Early stage businesses are risky. Investors know that. Entrepreneurs are notorious risk takers. Statistically, most new businesses fail. But the ones that succeed often disrupt the status quo, challenging traditional industry leaders, and creating substantial value for their stakeholders. With the benefits of winning so high, American entrepreneurship is alive and well and fueling thousands of aspiring startups each year.
But all too often, we see startups adopting a hedging strategy. They pursue two, three, or more different products, markets, or opportunities at the outset, prior to establishing any beachhead position. When asked, usually the answer is: "its too early to tell which of these might succeed, so therefore we would be negligent to count any of these out."
This portfolio strategy for a newcomer attacking the market is doomed!
A reduced risk strategy for an not-yet-established company will seldom work. While it is possible to just get lucky and win the lottery (and some companies have) the chances of succeeding with a diffused set of investments, lacking a laser focus, has proven to be faulty. The competition is fierce. Well heeled competitors with established distribution, brand recognition, and operating momentum are tough enough to compete with head to head. But, trying to fight multiple battles concurrently is a prescription for disaster.
Startups succeed when their drive, willingness to take on risks, and gorilla strategies all point in the same direction. They win by attacking staid competitors who themselves see that new potentially winning strategy as risky, who lack the desire to do "whatever it takes" to be successful, and who are busy covering their bets so they do not risk the shareholder value they have already created.
This is probably why we often find that entrepreneurs are young and early in their careers. They either are naive to the risks of failure, or they have little to loose. But entrepreneurs who are willing to risk it all, are the ones that big established businesses should be afraid of.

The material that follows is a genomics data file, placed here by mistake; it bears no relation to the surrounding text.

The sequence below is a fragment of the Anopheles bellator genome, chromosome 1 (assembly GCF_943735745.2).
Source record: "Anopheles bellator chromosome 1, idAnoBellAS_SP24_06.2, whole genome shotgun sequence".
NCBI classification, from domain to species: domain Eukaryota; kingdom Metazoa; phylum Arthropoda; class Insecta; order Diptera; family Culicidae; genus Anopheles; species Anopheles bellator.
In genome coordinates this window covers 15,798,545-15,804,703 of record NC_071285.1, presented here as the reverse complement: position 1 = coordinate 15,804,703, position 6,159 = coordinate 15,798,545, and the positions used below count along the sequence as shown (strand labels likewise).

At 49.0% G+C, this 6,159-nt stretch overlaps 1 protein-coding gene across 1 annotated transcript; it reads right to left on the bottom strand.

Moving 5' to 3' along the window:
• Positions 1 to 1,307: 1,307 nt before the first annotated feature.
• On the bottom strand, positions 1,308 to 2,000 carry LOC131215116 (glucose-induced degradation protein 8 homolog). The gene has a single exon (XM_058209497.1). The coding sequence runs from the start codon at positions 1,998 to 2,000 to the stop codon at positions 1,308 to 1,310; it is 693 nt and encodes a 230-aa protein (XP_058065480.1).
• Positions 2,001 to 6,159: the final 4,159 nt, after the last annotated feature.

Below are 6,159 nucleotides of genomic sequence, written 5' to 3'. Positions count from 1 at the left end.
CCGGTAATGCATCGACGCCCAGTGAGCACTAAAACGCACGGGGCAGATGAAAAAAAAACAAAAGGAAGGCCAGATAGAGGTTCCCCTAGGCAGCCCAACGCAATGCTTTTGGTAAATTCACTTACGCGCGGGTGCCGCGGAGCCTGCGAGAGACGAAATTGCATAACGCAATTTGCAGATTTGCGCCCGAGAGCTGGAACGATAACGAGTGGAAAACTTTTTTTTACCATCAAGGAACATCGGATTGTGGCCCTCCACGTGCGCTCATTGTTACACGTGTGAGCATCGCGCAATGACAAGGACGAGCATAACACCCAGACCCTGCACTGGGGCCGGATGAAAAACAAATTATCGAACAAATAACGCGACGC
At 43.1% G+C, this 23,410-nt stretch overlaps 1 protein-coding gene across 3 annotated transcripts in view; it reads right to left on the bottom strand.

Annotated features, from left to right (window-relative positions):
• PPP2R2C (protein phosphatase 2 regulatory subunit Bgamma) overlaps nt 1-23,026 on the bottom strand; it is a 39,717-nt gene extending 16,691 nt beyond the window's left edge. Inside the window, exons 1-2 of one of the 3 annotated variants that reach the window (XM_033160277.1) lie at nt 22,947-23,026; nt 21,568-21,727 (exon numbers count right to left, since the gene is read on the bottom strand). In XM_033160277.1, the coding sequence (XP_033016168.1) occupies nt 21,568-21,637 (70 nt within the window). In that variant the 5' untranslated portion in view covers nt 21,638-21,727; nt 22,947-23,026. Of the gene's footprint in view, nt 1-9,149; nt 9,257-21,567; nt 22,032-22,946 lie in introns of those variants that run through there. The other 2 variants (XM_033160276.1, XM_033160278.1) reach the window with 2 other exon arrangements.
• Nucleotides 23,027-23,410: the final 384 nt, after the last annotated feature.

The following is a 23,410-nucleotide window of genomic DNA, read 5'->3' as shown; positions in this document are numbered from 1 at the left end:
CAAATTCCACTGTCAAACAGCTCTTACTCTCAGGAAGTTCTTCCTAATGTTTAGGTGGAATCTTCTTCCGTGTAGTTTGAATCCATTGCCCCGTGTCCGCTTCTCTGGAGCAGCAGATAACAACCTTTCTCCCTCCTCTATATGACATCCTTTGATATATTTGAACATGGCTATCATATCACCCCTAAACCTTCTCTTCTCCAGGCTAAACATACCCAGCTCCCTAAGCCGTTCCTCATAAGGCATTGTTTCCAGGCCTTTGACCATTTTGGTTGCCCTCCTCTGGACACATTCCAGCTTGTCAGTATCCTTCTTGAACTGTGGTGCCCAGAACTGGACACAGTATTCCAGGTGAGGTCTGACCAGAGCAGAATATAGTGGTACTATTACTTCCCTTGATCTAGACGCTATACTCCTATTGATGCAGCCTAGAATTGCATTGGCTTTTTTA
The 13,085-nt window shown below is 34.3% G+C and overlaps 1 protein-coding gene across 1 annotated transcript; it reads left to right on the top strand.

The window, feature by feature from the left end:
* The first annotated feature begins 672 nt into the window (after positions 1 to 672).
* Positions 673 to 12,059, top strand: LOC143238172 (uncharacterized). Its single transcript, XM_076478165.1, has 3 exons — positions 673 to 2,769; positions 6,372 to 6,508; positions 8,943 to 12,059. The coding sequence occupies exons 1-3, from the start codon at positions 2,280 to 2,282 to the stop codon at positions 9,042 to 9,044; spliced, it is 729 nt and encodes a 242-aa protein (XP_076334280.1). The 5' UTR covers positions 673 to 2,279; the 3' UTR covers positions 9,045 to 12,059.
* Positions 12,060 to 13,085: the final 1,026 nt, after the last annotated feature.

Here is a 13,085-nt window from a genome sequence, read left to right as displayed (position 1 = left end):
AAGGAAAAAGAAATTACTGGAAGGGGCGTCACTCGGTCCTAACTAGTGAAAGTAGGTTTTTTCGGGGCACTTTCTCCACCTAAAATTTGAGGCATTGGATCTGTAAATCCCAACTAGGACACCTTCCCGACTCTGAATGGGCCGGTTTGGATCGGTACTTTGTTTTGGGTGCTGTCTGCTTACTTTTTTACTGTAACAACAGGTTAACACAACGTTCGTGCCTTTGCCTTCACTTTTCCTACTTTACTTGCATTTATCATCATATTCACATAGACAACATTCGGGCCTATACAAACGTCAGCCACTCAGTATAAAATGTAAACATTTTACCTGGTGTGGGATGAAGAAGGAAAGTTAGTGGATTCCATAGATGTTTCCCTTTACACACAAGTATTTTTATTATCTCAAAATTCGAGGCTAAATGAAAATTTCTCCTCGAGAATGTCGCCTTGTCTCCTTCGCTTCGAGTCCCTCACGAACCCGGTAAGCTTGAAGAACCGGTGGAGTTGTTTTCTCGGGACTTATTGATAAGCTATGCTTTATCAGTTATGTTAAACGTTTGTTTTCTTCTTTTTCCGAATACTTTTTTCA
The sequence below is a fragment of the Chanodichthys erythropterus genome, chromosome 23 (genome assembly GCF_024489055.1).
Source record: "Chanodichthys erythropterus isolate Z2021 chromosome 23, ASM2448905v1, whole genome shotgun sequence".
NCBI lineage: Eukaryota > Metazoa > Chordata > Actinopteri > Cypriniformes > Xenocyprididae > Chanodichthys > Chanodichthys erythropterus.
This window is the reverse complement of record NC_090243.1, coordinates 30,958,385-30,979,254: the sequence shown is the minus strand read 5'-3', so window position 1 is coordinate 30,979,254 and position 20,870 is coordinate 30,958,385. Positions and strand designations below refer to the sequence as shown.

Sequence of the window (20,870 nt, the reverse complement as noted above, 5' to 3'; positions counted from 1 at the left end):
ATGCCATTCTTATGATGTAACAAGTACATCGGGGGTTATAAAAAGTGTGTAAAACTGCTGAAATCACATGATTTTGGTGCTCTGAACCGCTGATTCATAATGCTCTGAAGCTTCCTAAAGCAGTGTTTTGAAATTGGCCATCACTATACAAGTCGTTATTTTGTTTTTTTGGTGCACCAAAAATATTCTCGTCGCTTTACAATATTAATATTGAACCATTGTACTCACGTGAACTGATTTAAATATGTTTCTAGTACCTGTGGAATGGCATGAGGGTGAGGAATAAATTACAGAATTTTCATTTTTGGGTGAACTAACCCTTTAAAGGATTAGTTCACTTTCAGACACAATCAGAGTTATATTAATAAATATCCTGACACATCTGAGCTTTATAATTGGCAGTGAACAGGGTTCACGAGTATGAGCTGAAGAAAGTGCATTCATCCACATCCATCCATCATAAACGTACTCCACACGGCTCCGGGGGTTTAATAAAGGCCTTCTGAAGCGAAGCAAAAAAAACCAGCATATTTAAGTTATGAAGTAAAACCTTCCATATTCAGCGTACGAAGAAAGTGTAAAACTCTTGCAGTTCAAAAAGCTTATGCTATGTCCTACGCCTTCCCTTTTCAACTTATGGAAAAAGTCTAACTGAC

There are many analogies that can help understand why this focus is necessary. Have you ever tried to drive a dull nail into a hard piece of wood? The resistance of the wood, coupled with the larger surface area of the dull-ended nail, makes this a difficult task. Better a very sharp nail with all the force directed on its head to succeed at this task.
War analogies also apply to this situation well. Small armies attacking larger established forces never attack in multiple locations. Instead they pick their targets, focused on the spot of most vulnerability, and use all of their forces in one location. No self respecting general would ever pursue a strategy of trying to go head to head with a much larger enemy in multiple locations at one time and expect to live to fight again. That is until they establish their beachhead and then branch out from there.
And of course there is the old Chinese proverb: "He who chases two rabbits catches neither." Ever tried to chase down even one rabbit at a time - that alone is tough. But with the added distraction of the second, the chances go down exponentially.
Business leaders who are unwilling to focus, to pick one target, and give it all they've got to try to win, are not entrepreneurs at all. They should go back to the comfort of their less risky established company jobs and run a division. As an investor, who better to take advice from than Warren Buffett? Mr. Buffett suggests that if you are looking for a portfolio of investments, then buy the stock of multiple companies, rather than investing in companies with a hedging strategy.
Geoff Moore, Author of the seminal marketing treatise: Crossing the Chasm, suggested that disruptive inventions solve one problem for one market substantially better than the existing solutions (if any exist at all) and focus on taking a single beach head on the other side of the chasm. Doing otherwise increase the risk of failure.
Rather than decrease risk, entrepreneurs that follow multiple simultaneous paths, actually increase their risk of failure.